UPDATE: The Phillies might have caught a break. Jim Salisbury of CSNPhilly.com reports that Ruiz believes he suffered a cramp in his side last night rather than an oblique strain.
He is scheduled to take batting practice today and could be back in the Phillies’ lineup in the next couple of days.
9:22 AM: It’s still too soon to call the Phillies done, but they continue to make things pretty hard on themselves.
Carlos Ruiz left last night’s game against the Blue Jays with a left oblique strain. He received treatment after the game and will be re-evaluated later today, but Phillies manager Charlie Manuel told Jim Salisbury of CSNPhilly.com that he expects Ruiz will be sidelined for at least the next few days.
“That’s a big one,” Manuel said. “He’s our .360 hitter, the guy that’s been hot, the guy that’s been consistent. He won’t play for a few days, that’s for sure. We’ll know more tomorrow.”
Manuel is obviously holding out hope here, but given what we know about these types of injuries, a stint on the disabled list appears likely.
While the Phillies’ offense has struggled without Chase Utley and Ryan Howard, Ruiz is in the midst of a career year. The 33-year-old backstop is hitting .363/.424/.578 with eight homers, 35 RBI and a 1.002 OPS in 58 games while throwing out 37 percent (17-for-46) of attempted basestealers. Brian Schneider will fill in behind the plate for now while Eric Kratz is expected to join the team in Toronto today.
The Athletics and Royals swapped outfielders on Saturday. The Athletics sent Billy Burns to Kansas City and the Royals sent Brett Eibner to Oakland.
Burns, 26, doesn’t provide much in the way of offense, but he runs the bases well and plays solid defense. He was hitting .234/.270/.303 with 11 doubles, four triples, and 14 stolen bases in 274 plate appearances.
Eibner, 27, was batting .231/.286/.423 with three home runs and 10 RBI in 85 plate appearances. He has spent most of the season with Triple-A Omaha, where he’s put up a .902 OPS in 219 PA. Eibner played the outfield corners in the majors, but racked up a ton of time playing center in the minors, so his versatility will be valuable to the A’s.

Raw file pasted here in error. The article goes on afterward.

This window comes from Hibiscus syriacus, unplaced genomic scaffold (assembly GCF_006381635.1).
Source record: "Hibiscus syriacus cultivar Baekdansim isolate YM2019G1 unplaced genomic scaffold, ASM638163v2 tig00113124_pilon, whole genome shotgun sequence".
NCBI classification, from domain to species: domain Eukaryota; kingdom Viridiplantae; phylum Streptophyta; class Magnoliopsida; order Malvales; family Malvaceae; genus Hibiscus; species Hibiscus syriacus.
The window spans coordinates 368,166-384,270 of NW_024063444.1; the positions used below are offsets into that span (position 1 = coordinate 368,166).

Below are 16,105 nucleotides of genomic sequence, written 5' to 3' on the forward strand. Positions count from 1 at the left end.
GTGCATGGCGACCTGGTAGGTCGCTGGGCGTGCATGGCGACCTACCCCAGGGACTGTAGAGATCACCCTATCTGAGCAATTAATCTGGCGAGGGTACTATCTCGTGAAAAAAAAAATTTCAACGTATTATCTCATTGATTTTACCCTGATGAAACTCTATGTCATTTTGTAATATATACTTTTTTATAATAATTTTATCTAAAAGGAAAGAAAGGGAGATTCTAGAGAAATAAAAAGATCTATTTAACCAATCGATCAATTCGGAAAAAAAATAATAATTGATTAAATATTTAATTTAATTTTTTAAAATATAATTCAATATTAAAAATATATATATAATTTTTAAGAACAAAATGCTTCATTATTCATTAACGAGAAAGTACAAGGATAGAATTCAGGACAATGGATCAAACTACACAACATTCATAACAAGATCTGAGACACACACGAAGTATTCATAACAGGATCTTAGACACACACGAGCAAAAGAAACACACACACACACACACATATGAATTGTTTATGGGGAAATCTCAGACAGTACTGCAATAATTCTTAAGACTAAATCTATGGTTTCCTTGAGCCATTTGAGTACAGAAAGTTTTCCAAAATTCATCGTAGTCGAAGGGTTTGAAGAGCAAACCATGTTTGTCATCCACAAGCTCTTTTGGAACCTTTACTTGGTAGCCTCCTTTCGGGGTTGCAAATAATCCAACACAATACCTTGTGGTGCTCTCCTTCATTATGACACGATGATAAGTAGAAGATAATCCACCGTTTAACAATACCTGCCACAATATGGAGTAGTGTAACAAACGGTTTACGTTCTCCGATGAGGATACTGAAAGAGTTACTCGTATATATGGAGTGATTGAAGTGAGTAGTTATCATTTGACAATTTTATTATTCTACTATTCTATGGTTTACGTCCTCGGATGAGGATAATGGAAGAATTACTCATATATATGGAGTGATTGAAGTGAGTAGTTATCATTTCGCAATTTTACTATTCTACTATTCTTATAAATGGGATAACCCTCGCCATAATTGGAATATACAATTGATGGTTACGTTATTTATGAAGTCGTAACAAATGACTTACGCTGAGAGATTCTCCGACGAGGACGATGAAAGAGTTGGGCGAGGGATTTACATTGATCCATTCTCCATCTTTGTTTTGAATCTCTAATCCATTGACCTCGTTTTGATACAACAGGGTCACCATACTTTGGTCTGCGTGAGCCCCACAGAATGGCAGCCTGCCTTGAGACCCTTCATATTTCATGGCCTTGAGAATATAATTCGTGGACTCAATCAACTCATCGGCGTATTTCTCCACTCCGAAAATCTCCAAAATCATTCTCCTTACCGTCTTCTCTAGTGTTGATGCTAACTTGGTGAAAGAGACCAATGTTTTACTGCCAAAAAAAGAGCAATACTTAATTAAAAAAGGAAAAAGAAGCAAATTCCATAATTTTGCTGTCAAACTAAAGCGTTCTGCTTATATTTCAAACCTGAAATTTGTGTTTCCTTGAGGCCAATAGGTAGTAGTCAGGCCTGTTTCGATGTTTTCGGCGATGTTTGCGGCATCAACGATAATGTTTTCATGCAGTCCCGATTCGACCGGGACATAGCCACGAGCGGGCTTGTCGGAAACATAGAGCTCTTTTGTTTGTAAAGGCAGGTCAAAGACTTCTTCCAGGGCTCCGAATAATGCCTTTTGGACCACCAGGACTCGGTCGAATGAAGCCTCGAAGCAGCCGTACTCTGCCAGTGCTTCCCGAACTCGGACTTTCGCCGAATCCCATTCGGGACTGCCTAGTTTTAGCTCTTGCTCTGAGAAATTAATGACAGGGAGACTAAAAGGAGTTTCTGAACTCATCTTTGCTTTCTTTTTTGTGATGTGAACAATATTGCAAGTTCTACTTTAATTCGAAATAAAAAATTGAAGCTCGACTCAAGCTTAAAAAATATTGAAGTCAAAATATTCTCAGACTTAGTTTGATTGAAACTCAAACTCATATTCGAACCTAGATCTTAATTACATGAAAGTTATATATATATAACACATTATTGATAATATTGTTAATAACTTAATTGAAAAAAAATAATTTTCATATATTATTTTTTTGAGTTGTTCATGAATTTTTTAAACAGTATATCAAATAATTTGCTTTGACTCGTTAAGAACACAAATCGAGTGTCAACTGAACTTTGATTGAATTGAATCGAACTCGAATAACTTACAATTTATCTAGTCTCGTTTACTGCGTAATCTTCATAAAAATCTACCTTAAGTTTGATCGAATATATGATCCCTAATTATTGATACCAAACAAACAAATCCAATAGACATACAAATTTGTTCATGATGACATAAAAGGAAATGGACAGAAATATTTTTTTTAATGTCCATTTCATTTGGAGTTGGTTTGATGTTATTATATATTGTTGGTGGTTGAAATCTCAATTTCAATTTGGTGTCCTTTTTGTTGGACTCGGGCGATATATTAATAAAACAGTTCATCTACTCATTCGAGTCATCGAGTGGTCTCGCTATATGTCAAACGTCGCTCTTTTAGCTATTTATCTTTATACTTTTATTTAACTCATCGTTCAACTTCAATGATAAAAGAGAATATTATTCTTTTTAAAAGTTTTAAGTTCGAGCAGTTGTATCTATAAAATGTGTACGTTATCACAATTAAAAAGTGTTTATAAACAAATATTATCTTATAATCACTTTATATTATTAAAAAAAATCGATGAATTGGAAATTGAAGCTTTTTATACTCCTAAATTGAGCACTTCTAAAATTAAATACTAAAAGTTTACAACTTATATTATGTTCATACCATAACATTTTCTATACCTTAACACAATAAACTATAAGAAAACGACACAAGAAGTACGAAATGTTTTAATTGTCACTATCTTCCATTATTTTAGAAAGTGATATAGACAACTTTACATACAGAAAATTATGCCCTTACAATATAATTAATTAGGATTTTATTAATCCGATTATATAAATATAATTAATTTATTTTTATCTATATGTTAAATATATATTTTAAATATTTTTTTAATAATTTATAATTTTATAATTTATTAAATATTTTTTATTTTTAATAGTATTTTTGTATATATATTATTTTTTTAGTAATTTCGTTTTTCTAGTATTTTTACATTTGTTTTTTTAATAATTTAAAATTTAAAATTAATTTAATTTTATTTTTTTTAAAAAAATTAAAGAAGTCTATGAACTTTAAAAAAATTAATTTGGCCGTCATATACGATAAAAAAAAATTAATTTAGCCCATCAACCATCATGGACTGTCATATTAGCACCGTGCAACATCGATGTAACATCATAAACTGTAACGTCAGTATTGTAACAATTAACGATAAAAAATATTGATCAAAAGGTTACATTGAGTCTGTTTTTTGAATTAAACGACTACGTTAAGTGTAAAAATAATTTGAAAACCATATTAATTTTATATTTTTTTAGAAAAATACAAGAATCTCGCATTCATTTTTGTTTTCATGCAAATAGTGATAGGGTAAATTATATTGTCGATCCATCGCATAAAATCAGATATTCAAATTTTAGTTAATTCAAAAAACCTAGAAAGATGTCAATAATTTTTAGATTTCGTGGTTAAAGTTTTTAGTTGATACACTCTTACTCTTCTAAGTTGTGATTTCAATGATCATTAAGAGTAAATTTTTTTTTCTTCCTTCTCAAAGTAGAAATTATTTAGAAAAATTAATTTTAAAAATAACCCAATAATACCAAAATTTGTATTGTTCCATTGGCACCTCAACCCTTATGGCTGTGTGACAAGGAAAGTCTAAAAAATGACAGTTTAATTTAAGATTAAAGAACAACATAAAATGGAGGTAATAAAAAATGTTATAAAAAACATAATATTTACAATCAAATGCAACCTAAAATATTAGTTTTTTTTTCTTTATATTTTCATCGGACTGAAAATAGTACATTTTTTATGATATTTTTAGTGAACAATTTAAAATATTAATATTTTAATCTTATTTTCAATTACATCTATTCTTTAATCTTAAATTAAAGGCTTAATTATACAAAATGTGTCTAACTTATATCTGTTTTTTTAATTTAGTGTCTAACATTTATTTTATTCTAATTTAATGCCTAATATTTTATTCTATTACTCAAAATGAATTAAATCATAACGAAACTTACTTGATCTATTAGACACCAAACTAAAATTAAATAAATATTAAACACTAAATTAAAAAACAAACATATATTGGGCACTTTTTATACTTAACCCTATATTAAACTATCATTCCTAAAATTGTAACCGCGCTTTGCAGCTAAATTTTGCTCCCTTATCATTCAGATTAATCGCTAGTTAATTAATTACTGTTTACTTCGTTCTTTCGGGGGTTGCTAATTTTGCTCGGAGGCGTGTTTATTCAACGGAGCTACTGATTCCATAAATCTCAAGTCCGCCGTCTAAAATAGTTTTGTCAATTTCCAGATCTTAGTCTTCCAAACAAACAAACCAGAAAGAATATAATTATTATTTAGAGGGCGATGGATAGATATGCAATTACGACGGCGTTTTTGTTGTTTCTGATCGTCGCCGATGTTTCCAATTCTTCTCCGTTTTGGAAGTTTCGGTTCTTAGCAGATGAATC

Burns will become eligible for arbitration for the first time after the 2017 season while Eibner has hardly accrued any service time, which might explain part of the motivation behind the trade for the small-market Athletics.
The Nationals announced on Saturday afternoon that the club acquired closer Mark Melancon from the Pirates in exchange for reliever Felipe Rivero and minor league pitcher Taylor Hearn.
Melancon, 31, put together another solid season for the Pirates, leaving the club with 30 saves, a 1.51 ERA, and a 38/9 K/BB ratio in 41 2/3 innings. He led the majors last season with 51 saves and has a 1.80 ERA since joining the Pirates in 2013. Melancon is earning $9.65 million this season and can become eligible for free agency after the season.
With Melancon out of the picture, the Pirates intend to have Tony Watson take over the closer’s role.
Rivero, 25, has handled the seventh and eighth innings for the Nationals this season, compiling a 4.53 ERA and a 53/15 K/BB ratio in 49 2/3 innings. He’s just shy of one year of service time, so the Pirates will have control of him for a long time.
Hearn, 21, was rated the Nationals’ 27th-best prospect by MLB Pipeline. He was originally drafted by the Pirates in the 22nd round of the 2012 draft but he didn’t sign and ended up going back to college. The Nationals took him in the fifth round of last year’s draft. This season, between rookie ball and Single-A Hagerstown, Hearn put up a 2.79 ERA and a 39/13 K/BB ratio in 29 innings. He’s a long way away from the majors, so he’s essentially a lottery ticket for the Pirates.
The Nationals needed an upgrade at closer as Jonathan Papelbon has struggled this season. The right-hander has allowed runs in each of his last three appearances, ballooning his ERA up to 4.41 with a 30/13 K/BB ratio in 32 2/3 innings. It will be interesting to see how Papelbon, who has never made a habit of letting his feelings go unspoken, handles a demotion to the eighth inning.